Your task is to prepare a brief report that describes the tweets, and recommends a classification method for future tweets. You need to:

  1. Use appropriate tools to describe the tweets. In particular, what words are associated with negative or positive sentiment? How does word usage differ across the different airlines?
  2. Use your analysis from i) to build a short dictionary of negative and positive words describing airlines, then use it to classify tweets as ‘negative’ if they contain more negative than positive language, and ‘positive’ otherwise [code for creating your own dictionary is provided below]Use the lasso logit method to classify the tweets into ‘negative’ and ‘positive’.
  3. Compare the performance of your classifiers from ii) and iii), and use this analysis to decide which one would be the better classifier for the company to use for future tweets

The dataset for this question is called “tweets” and is contained in the file “tweets.Rda”. It contains the following variables:

Variable name         Variable description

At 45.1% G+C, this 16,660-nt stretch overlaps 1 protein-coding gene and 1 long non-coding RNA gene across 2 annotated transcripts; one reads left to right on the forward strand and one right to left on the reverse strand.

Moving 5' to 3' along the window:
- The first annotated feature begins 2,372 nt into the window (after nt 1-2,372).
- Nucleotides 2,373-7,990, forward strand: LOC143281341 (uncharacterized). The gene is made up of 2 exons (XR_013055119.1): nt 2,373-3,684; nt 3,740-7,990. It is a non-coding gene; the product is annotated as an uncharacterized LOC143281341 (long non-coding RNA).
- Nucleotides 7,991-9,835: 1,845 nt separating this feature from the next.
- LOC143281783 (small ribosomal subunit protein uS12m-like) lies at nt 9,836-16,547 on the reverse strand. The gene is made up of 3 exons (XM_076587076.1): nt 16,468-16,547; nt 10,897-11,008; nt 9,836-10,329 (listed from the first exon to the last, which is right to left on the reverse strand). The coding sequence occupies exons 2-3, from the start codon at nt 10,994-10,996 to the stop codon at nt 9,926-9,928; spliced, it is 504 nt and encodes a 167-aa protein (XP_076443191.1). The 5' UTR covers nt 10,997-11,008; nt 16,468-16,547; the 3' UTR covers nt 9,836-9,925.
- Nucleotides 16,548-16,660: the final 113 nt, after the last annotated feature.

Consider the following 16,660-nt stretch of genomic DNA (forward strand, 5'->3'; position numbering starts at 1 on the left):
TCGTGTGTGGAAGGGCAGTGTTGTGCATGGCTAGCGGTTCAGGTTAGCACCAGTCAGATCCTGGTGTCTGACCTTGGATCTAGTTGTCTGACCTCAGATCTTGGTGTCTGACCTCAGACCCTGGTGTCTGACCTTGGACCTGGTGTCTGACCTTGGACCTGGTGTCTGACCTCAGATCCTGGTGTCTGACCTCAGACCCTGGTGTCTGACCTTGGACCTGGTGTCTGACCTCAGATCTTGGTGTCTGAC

text                          The text of each tweet

sentiment                 Labeled sentiment of each tweet: 1=negative, 0=positive

airline                     The airline company featured in the tweet: United, JetBlue, American

                                 Airlines, US Airways, Virgin America or Southwest       

You should first create a corpus of tweets using the following code:

 tweetCorpus <- corpus(tweets$text, docvars = tweets)

Here is some advice for part ii):

  • Your dictionary should contain a minimum of 5 words and a maximum of 15 words in each category
  • You are not expected to exhaustively compare the performance of different dictionaries. Instead, simply choose one dictionary based on your analysis from i), explaining how you chose the words.

 Code for creating a dictionary:

You can create a dictionary called “mydict” in R that contains two categories (‘negative’ and ‘positive’) using the following code:

 neg.words <- c() pos.words <- c()

 mydict <- dictionary(list(negative = neg.words,

positive = pos.words))

 You need to insert your chosen sets of negative and positive words in ‘neg.words’ and ‘pos.words’. This dictionary can then be used with quanteda in exactly the same way as any of the existing built- in dictionaries.

  • Uploaded By : Katthy Wills
  • Posted on : January 14th, 2023